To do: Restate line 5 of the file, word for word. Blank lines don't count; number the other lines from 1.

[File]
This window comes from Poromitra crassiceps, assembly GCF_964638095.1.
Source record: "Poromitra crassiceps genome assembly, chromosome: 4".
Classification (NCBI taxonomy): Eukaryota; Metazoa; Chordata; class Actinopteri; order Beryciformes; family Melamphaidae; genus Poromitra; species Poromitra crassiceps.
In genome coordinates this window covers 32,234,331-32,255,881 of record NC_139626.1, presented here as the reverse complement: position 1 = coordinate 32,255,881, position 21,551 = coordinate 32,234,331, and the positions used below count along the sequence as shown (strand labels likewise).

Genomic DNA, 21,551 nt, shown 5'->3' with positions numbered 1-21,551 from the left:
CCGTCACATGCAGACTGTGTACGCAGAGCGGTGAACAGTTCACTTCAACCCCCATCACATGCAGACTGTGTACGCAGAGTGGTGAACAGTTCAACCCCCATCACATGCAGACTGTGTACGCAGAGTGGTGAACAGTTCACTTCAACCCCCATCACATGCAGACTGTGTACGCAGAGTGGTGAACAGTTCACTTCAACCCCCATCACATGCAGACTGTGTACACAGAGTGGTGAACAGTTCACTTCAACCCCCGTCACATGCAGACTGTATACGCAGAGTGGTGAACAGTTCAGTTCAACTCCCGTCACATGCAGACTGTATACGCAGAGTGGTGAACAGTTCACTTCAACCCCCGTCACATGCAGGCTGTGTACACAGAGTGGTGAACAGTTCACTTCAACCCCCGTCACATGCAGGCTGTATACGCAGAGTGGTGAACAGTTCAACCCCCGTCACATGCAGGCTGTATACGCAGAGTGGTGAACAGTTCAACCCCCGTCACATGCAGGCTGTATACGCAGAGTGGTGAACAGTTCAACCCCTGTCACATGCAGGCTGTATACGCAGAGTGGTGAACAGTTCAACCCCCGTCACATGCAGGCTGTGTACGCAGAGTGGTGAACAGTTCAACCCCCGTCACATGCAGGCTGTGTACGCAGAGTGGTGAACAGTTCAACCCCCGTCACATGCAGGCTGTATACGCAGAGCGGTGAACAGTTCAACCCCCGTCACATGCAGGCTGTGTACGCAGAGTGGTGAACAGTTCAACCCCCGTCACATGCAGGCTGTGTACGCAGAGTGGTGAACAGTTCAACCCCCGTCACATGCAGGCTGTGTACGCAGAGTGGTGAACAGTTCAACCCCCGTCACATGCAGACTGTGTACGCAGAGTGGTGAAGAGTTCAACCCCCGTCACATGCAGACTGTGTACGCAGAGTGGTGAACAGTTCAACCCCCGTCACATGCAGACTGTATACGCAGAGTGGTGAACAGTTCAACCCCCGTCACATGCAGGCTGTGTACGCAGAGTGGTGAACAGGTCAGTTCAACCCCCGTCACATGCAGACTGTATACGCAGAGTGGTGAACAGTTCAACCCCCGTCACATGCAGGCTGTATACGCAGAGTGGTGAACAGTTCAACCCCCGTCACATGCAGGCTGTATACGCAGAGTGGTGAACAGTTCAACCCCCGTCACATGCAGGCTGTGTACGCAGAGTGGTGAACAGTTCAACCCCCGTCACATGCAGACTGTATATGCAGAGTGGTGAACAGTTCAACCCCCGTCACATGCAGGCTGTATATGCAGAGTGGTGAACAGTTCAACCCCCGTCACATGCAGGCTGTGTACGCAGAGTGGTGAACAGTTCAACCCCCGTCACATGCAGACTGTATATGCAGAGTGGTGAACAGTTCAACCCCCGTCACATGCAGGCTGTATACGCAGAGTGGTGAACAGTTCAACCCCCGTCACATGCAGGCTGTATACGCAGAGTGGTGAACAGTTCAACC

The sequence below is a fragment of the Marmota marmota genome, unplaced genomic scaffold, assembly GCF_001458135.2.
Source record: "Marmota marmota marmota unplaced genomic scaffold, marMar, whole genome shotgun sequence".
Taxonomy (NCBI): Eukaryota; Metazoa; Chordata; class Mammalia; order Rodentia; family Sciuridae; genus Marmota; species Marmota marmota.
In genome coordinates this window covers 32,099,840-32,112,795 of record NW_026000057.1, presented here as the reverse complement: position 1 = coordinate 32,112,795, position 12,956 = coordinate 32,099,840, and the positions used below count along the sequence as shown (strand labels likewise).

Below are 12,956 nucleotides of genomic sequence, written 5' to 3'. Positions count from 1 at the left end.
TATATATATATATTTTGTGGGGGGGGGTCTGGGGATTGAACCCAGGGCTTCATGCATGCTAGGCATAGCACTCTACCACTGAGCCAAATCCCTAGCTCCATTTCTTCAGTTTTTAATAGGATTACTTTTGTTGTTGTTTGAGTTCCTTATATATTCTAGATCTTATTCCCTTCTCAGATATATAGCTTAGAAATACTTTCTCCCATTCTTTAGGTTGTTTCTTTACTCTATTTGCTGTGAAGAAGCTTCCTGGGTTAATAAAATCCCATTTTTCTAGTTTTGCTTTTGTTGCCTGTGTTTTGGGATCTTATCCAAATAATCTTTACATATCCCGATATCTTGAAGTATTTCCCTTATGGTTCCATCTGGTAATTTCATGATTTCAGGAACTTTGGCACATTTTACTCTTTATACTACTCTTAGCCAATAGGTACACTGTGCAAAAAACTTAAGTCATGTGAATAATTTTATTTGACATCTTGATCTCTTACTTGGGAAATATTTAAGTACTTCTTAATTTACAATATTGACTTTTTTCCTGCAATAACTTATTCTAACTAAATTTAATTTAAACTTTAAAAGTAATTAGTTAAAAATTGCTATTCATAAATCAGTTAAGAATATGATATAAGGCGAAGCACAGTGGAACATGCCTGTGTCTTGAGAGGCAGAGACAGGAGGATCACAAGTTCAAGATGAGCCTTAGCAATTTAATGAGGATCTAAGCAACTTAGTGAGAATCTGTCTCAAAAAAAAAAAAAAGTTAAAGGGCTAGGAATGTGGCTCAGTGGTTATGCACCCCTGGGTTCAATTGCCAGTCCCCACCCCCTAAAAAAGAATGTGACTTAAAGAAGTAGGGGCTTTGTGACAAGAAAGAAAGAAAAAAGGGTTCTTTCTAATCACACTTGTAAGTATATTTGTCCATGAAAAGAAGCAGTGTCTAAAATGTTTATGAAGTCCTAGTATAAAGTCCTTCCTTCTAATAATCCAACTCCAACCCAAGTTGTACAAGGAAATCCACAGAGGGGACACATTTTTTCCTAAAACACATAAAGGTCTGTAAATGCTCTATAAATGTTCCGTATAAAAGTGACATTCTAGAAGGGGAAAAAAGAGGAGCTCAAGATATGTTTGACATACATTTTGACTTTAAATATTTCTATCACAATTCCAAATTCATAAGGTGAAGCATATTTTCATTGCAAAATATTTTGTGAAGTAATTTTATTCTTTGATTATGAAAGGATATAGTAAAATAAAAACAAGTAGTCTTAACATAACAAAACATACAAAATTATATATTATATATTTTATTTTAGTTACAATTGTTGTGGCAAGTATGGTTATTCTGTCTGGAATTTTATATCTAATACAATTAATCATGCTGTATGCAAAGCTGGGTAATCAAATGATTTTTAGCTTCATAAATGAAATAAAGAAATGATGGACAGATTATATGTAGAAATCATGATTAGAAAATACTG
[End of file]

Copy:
Genomic DNA, 21,551 nt, shown 5'->3' with positions numbered 1-21,551 from the left: